Values Voter Summit Showdown: Mitt Romney vs. Bryan Fischer

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Mitt Romney. Photo: Mark Wilson/Getty Images

Mitt Romney's speech at the Values Voter Summit this morning — the final one from a presidential candidate this weekend — was particularly highly-anticipated because of the discussion of Romney's religion that erupted yesterday after Pastor Robert Jeffress implied that Romney wasn't a "genuine follower of Jesus Christ" and later told reporters that Mormonism was a "cult." Additionally, in what seems like an intentionally mischievous scheduling decision, speaking after Romney this morning would be Bryan Fischer of the American Family Association, who has said that Mormons are not Christians and that the First Amendment doesn't apply to them.

Would Romney address these remarks? Yes and no, it turns out. Near the end of his speech, after a long section relentlessly bashing President Obama's presidency (Solyndra was mentioned multiple times) and another section laying out his views on marriage and abortion, Romney, somewhat obscurely, finally got to the big, anti-Mormon elephant in the room. From his prepared remarks:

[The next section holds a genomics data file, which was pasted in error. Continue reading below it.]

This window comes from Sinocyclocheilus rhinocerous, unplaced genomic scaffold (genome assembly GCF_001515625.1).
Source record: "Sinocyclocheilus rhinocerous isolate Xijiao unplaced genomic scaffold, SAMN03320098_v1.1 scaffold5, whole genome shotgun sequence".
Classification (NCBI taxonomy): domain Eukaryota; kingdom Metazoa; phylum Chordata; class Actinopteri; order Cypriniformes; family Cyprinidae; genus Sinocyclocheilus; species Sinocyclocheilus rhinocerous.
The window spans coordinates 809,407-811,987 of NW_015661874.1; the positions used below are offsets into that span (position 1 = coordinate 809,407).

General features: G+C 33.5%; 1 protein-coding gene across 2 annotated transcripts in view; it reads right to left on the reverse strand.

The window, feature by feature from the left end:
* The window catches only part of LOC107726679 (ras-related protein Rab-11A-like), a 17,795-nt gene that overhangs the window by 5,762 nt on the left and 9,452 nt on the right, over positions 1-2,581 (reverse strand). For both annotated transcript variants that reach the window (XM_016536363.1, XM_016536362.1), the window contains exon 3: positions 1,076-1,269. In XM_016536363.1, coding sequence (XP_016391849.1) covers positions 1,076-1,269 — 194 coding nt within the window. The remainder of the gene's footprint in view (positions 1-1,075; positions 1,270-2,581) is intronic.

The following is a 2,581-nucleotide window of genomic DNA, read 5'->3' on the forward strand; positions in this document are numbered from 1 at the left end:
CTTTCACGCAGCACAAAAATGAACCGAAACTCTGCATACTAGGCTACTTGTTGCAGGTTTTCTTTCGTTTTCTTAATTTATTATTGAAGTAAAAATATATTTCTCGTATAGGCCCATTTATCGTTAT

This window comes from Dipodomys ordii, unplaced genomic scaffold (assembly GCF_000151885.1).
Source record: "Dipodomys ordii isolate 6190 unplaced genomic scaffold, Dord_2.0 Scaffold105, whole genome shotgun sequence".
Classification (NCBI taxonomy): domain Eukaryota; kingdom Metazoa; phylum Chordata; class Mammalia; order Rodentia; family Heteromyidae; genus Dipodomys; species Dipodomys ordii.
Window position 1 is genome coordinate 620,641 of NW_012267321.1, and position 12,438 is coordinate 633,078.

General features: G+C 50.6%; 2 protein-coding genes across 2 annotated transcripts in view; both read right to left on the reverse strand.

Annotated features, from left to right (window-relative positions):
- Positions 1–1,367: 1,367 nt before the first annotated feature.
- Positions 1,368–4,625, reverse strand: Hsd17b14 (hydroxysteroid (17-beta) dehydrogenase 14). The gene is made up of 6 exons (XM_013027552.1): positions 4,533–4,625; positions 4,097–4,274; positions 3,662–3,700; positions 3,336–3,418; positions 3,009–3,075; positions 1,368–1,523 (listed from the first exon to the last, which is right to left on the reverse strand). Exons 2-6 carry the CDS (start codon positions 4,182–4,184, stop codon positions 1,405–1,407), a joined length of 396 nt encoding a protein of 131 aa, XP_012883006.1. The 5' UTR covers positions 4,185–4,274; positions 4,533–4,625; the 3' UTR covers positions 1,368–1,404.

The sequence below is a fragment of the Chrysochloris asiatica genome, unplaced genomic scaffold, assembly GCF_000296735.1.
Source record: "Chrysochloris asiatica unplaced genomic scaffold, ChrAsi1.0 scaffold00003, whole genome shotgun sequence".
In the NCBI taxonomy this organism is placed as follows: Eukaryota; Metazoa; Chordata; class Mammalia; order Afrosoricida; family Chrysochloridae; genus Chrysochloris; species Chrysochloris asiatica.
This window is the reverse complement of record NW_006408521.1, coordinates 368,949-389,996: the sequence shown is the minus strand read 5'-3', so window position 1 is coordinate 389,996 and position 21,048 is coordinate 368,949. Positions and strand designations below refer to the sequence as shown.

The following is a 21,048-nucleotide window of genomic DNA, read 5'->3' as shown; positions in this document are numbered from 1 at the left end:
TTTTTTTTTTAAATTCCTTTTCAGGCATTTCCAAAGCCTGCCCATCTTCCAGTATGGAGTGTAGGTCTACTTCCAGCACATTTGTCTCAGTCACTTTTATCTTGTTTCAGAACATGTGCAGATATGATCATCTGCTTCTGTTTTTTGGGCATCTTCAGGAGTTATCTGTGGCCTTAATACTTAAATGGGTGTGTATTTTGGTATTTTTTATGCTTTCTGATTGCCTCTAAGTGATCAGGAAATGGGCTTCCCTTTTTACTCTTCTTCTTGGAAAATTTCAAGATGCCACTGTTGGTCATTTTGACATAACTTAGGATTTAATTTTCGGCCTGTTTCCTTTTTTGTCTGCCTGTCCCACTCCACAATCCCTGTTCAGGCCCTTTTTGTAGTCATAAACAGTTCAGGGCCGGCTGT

“Our values ennoble the citizen and strengthen the nation. We should remember that decency and civility are values too. One of the speakers who will follow me today, has crossed that line, I think. Poisonous language doesn’t advance our cause. It’s never softened a single heart nor changed a single mind. The blessings of faith carry the responsibility of civil and respectful debate. The task before us is to focus on the conservative beliefs and the values that unite us - let no agenda, narrow our vision or drive us apart.”

He was greeted with slightly delayed, mild applause. Romney was clearly referring to Fischer, but we're not sure many people in the room had any idea what he was talking about. Jeffress's anti-Mormon remarks from yesterday are a much bigger story than Fischer's anti-Mormon remarks from the past, but for whatever reason, Romney left Jeffress alone.

Next up on stage was Fischer, who immediately proclaimed that the next president must be of "sincere, authentic, genuine, Christian faith."